Can you tell the difference between good and bad debt?

By: Bogie Boric Personal Finance 1 Follower

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Is there such a thing as good debt? Yes. Is all debt bad? No. Debt is simply the obligation to repay an amount for services or purchased property funded by another.


Bad debt is debt that strains personal financial stability. Credit cards can be valuable in establishing credit history but they are often misused. Maintaining credit card balances under 30% of your available credit limit will increase your FICO score.


FICO is a rating system that takes credit card balance to credit limit ratio into account along with timely payments. The FICO rating accounts for approximately 65% of your credit score as reported by the big three credit reporting agencies.


When applying for loans your potential creditor will review your overall credit history along with your credit rating and FICO scores. Using your credit card wisely can raise your credit rating substantially.


Paying your credit card balance down as little as 10% can raise your credit score as much as 5 points. Reduce your debt to credit limit ratio to 30% and you may see as much as a 20-50 point jump in your overall credit score.


However, creditors look beyond your FICO score and your overall credit rating. Creditors take a long hard look at your good debt. Good debt is secured by a substantial asset such as a home or car.


Debt associated with a home mortgage is one of the best types of debt. A solid history of home mortgage payments along with low overall debt to income ratio will enhance your chances of qualifying for many types of online loans.


Home mortgages or car loans are just two examples of good debt. Other good debt can include student loans or business loans. However, your payment history is just as important if not more on your good debt as your other debt.


Establishing a good credit history with unsecured debt shows potential creditors you can be trusted to repay your obligations. Repaying secured obligations in a timely fashion shows potential creditors you can handle large loans.


Your payment history, debt to income ratio and balance to credit limit is often the only information loan officers or creditors offering online loans will have to base their decision. If your scores fall within the creditor's parameters for approval, you will be awarded the loan. If not, you won't, as there are no gray areas with online loans. Creditors look for applicants with responsible credit usage.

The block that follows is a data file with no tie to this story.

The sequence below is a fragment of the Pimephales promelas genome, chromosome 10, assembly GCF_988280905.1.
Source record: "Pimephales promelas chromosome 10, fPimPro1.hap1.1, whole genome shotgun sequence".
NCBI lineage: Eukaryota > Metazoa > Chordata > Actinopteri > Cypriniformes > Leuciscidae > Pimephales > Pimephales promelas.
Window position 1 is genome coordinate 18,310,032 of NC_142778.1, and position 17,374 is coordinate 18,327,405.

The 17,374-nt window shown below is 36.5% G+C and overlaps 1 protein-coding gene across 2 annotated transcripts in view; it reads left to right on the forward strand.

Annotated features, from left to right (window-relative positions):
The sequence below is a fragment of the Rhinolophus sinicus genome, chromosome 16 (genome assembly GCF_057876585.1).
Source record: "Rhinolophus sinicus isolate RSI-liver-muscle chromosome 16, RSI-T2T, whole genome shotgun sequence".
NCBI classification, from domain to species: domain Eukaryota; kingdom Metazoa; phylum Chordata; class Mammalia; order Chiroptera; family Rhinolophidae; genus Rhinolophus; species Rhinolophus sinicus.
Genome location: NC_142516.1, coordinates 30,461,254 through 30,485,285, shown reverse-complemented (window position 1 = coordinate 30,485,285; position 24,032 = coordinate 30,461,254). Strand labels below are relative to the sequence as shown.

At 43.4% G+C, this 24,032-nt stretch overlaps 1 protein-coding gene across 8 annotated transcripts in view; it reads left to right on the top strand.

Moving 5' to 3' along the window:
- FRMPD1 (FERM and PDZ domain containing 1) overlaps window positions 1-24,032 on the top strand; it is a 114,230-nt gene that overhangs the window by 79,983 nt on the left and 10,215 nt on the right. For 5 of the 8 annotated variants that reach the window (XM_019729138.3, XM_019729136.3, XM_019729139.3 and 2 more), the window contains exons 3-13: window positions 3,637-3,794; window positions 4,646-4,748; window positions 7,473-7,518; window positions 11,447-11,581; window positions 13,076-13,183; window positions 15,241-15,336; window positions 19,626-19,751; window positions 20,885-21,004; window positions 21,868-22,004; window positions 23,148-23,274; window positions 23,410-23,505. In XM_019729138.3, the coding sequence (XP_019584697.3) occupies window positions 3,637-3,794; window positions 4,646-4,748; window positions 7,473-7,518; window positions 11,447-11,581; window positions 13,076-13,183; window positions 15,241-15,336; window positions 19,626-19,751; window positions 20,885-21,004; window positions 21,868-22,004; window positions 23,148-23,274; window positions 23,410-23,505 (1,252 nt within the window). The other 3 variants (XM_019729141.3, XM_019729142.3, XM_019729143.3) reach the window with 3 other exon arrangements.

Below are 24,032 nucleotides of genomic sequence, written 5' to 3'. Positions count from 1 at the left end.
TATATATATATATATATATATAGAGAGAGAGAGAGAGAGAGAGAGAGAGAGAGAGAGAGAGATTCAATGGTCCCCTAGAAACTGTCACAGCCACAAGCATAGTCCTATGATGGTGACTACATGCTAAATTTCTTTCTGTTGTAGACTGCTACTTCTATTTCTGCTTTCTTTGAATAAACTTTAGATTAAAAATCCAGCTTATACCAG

Start small with a credit card with a relatively small credit limit. Open a credit card with a credit limit of less than $1,000. Maintain an average balance of $300 over a period of six months to one year. Your credit score will improve providing you continue to make all payments on time.


Making your monthly payments on time and occasionally going beyond your invisible credit ceiling, then paying it down in one or two months will also demonstrate financial responsibility.


Conversely, a credit card with a $300 credit limit carrying a balance of $200, regardless of timely monthly payments, will dramatically decrease your credit score. Creditors look at ratios and your ability to monitor and control your credit card balances on unsecured debt.


Another thing to consider is that the interest you pay on your debts will always be higher than interest you gain on your savings so if you have funds in a savings account or cash ISA then it may be worth your while using this to pay down your debt.


The most important point to take away from the good debt versus bad debt controversy is not which debt is good or bad. Avoid ugly debt by making every payment on time, at or above minimum payment requirements. Debt can go from bad debt with unreasonable debt ratios to ugly debt with just one missed or late payment. The only true good debt is a debt well managed.


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Kimmy Burgess
Advisor: Kimmy Burgess, Personal Loans
Nice article Bogie. You should know the difference between good and bad debt. Bogie explain it very well. Always do your homework before starting any type of stuff.
Thanks for sharing this article.